Experts in genitourinary oncology specializing in advanced prostate cancer discuss the evolution of personalized approaches for patients with metastatic castration-resistant prostate cancer (mCRPC).
Ulka N. Vaishampayan, MD: Hello, and thank you for joining this Targeted Oncology™ presentation titled “Targeting PSMA in Advanced Prostate Cancer.”
Despite advances in treatment, patients with metastatic castration-resistant prostate cancer [mCRPC] eventually progress after cytotoxic chemotherapy and hormonal therapy. Strategies to improve outcomes for these patients are of great interest. Emerging research suggests that a radiopharmaceutical targeting prostate-specific membrane antigen [PSMA] is effective in this setting. Our discussion today will cover this research and other areas of interest in precision medicine for advanced prostate cancer.
I am Dr Ulka Vaishampayan, a professor at the University of Michigan in Ann Arbor, Michigan. My field of research is clinical trials and development of novel therapeutics in GU [genitourinary] cancers, with a specific focus on advanced prostate cancer. Joining me is Dr Oliver Sartor, a professor of medicine and the assistant dean for oncology at Tulane University School of Medicine in New Orleans, Louisiana. Thank you for joining us, Oliver. Let’s begin.
Oliver Sartor, MD: Glad to be here. There are really good topics tonight for discussion, so I’m looking forward to the program.
Ulka N. Vaishampayan, MD: Let’s start by discussing the evolution of personalized treatment approaches for metastatic castration-resistant prostate cancer. Why is precision medicine complicated in prostate cancer, and what are the biggest challenges facing us?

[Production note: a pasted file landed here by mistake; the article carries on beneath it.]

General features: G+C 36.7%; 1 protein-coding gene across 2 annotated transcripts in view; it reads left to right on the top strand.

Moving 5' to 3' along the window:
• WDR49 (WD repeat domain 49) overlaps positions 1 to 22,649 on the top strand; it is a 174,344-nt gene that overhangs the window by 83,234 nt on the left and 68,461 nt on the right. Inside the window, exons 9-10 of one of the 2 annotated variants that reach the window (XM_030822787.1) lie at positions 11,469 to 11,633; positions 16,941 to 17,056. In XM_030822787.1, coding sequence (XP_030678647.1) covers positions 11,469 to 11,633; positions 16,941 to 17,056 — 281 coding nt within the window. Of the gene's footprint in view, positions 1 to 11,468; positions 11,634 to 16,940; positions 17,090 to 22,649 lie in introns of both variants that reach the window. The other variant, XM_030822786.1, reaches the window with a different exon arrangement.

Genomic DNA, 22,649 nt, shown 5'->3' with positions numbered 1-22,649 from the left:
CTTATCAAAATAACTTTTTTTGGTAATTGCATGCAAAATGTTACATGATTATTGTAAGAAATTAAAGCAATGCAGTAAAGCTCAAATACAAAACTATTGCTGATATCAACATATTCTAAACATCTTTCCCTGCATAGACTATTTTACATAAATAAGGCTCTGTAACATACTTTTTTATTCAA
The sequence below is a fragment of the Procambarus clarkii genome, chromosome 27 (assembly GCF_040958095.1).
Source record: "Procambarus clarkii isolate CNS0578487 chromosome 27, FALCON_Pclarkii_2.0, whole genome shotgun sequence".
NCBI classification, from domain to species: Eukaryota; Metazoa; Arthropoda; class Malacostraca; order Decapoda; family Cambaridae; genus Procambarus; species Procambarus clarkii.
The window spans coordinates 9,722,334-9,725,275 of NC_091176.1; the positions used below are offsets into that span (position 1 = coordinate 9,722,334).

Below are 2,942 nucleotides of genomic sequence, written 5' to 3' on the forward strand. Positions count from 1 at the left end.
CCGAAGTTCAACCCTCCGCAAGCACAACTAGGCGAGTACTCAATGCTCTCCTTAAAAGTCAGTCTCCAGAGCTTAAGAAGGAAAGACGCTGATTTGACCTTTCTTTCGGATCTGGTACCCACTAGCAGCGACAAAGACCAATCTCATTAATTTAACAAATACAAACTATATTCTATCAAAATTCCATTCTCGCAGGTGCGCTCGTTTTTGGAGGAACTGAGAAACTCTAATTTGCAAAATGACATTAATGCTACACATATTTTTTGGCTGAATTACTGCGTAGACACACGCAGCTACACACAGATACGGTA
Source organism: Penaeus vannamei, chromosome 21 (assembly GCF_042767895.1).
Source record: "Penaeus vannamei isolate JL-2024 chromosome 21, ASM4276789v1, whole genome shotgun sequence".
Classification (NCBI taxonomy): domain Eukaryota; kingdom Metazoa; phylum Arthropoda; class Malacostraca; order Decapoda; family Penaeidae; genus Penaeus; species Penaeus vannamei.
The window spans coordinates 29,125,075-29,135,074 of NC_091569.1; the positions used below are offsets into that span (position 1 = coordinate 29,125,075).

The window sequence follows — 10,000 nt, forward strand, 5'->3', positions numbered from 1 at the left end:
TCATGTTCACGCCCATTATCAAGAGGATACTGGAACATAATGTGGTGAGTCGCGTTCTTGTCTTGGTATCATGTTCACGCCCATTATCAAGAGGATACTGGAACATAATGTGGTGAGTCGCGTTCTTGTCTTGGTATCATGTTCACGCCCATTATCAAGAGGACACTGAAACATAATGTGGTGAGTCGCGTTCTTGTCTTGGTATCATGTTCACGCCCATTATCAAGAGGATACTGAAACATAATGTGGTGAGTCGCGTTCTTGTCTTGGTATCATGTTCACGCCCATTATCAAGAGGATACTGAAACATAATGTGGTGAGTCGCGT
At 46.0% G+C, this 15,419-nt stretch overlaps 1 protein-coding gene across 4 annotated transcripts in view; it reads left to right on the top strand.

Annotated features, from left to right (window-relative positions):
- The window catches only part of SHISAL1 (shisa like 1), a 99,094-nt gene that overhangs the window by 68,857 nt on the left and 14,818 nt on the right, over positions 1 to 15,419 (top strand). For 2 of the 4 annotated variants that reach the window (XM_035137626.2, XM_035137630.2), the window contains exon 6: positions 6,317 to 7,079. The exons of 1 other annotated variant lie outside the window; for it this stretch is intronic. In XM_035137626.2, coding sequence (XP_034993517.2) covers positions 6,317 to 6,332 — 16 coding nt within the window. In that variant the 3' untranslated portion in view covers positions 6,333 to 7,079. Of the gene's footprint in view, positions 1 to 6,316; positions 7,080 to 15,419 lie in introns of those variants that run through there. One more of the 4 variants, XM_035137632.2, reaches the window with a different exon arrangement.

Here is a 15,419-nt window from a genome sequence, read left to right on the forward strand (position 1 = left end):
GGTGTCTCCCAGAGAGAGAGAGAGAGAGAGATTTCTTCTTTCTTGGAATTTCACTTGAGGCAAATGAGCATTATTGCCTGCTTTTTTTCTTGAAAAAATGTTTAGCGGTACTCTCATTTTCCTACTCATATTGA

Oliver Sartor, MD: It’s an interesting topic and 1 that has been very evolutionary. In 2018, we had the first precision medicine approach in prostate cancer. That was not just in prostate cancer. It was across any particular cancer in the use of either MSI [microsatellite instability]–high or mismatch repair deficiencies, when pembrolizumab could be used. That applied to prostate cancer, but it actually was the first FDA approval to cut across all histologies. Now you had a treatment for a biomarker instead of a treatment for a particular histology of cancer. Prostate was in that mix.
That’s very important from multiple perspectives, not the least of which being that some patients with prostate cancer can have dramatic responses with either MSI-high or mismatch repair deficiency. There has also been a modification to that approval, adding high tumor mutational burden. That was No. 1.
In May 2020, we ended up with a couple of more approvals based on precision medicine. One was rucaparib, and the other was olaparib. These are the PARP inhibitors. PARP inhibitors have been used in other cancers, but they were new to prostate cancer. As it turns out, these are also biomarker-driven therapies, and you have to have either homologous recombination repair deficiency for olaparib or, very specifically, BRCA1 or BRCA2 for rucaparib.